Genetic variants within the fibrinogen Aα chain encoding the αC-region commonly result in hypodysfibrinogenemia in patients. However, the (patho)physiological consequences and underlying mechanisms of such mutations remain undefined. Here, we generated Fga270 mice carrying a premature termination codon within the Fga gene at residue 271. The Fga270 mutation was compatible with Mendelian inheritance for offspring of heterozygous crosses. Adult Fga270/270 mice were hypofibrinogenemic with ∼10% plasma fibrinogen levels relative to FgaWT/WT mice, linked to 90% reduction in hepatic Fga messenger RNA (mRNA) because of nonsense-mediated decay of the mutant mRNA. Fga270/270 mice had preserved hemostatic potential in vitro and in vivo in models of tail bleeding and laser-induced saphenous vein injury, whereas Fga−/− mice had continuous bleeding. Platelets from FgaWT/WT and Fga270/270 mice displayed comparable initial aggregation following adenosine 5′-diphosphate stimulation, but Fga270/270 platelets quickly disaggregated. Despite ∼10% plasma fibrinogen, the fibrinogen level in Fga270/270 platelets was ∼30% of FgaWT/WT platelets with a compensatory increase in fibronectin. Notably, Fga270/270 mice showed complete protection from thrombosis in the inferior vena cava stasis model. In a model of Staphylococcus aureus peritonitis, Fga270/270 mice supported local, fibrinogen-mediated bacterial clearance and host survival comparable to FgaWT/WT, unlike Fga−/− mice. Decreasing the normal fibrinogen levels to ∼10% with small interfering RNA in mice also provided significant protection from venous thrombosis without compromising hemostatic potential and antimicrobial function. These findings both reveal novel molecular mechanisms underpinning fibrinogen αC-region truncation mutations and highlight the concept that selective fibrinogen reduction may be efficacious for limiting thrombosis while preserving hemostatic and immune protective functions.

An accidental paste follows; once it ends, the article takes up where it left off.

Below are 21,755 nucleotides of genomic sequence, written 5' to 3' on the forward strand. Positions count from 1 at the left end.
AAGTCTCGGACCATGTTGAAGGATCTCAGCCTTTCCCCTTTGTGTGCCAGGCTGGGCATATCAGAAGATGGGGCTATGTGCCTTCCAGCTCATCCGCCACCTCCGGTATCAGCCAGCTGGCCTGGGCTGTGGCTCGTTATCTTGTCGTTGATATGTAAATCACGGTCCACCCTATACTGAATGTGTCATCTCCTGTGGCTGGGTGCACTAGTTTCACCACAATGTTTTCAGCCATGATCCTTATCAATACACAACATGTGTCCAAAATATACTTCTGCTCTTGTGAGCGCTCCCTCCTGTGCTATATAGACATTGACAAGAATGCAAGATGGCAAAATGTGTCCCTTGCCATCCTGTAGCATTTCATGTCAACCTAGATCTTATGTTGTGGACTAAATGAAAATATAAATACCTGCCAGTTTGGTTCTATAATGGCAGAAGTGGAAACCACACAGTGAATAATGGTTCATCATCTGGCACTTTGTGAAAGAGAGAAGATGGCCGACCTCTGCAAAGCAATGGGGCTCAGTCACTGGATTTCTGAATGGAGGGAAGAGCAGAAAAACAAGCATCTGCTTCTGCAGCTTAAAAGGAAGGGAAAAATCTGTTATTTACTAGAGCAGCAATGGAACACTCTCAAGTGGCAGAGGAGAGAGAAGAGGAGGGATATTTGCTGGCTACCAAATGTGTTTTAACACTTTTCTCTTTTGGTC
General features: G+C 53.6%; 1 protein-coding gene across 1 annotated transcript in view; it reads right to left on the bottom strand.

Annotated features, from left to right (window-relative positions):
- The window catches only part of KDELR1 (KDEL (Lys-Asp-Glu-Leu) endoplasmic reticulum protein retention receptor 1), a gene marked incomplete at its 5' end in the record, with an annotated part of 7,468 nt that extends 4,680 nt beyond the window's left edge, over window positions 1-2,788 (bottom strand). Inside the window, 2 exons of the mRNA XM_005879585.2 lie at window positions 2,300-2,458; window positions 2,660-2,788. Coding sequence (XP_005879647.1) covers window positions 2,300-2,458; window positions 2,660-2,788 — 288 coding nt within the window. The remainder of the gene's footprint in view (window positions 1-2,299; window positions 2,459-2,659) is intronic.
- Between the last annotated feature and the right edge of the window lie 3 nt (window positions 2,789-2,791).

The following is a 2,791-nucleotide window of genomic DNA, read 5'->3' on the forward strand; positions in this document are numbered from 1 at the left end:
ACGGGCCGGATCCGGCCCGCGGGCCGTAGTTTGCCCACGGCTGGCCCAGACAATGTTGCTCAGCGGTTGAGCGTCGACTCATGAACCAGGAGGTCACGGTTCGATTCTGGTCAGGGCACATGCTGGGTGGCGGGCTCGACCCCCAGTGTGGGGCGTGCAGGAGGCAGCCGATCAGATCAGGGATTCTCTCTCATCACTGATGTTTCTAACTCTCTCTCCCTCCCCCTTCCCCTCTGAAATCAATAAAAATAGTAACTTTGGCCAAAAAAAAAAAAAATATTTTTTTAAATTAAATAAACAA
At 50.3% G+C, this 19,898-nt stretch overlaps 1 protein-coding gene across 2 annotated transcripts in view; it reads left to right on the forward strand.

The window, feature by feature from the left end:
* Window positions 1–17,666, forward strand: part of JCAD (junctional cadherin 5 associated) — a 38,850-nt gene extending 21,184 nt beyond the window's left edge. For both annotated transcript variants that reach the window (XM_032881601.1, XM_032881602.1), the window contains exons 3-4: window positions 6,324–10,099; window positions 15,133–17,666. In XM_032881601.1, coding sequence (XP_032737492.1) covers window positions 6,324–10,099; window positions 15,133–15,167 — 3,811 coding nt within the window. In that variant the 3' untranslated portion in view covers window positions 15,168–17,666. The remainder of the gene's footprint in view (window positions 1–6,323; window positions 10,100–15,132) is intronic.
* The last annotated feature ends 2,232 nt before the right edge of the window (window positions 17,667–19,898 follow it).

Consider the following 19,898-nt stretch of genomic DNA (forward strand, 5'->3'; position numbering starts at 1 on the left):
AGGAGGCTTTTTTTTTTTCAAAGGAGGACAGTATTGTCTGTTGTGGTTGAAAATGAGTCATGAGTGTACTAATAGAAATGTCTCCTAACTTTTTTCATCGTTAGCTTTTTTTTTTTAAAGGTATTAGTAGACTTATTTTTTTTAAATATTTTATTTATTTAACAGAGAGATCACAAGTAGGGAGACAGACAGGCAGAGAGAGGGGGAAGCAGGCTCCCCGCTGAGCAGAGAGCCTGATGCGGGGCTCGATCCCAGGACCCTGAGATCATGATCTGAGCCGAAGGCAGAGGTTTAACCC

|Original language||English (US)|
|Number of pages||15|
|State||Published - Mar 3 2022|
ASJC Scopus subject areas
- Cell Biology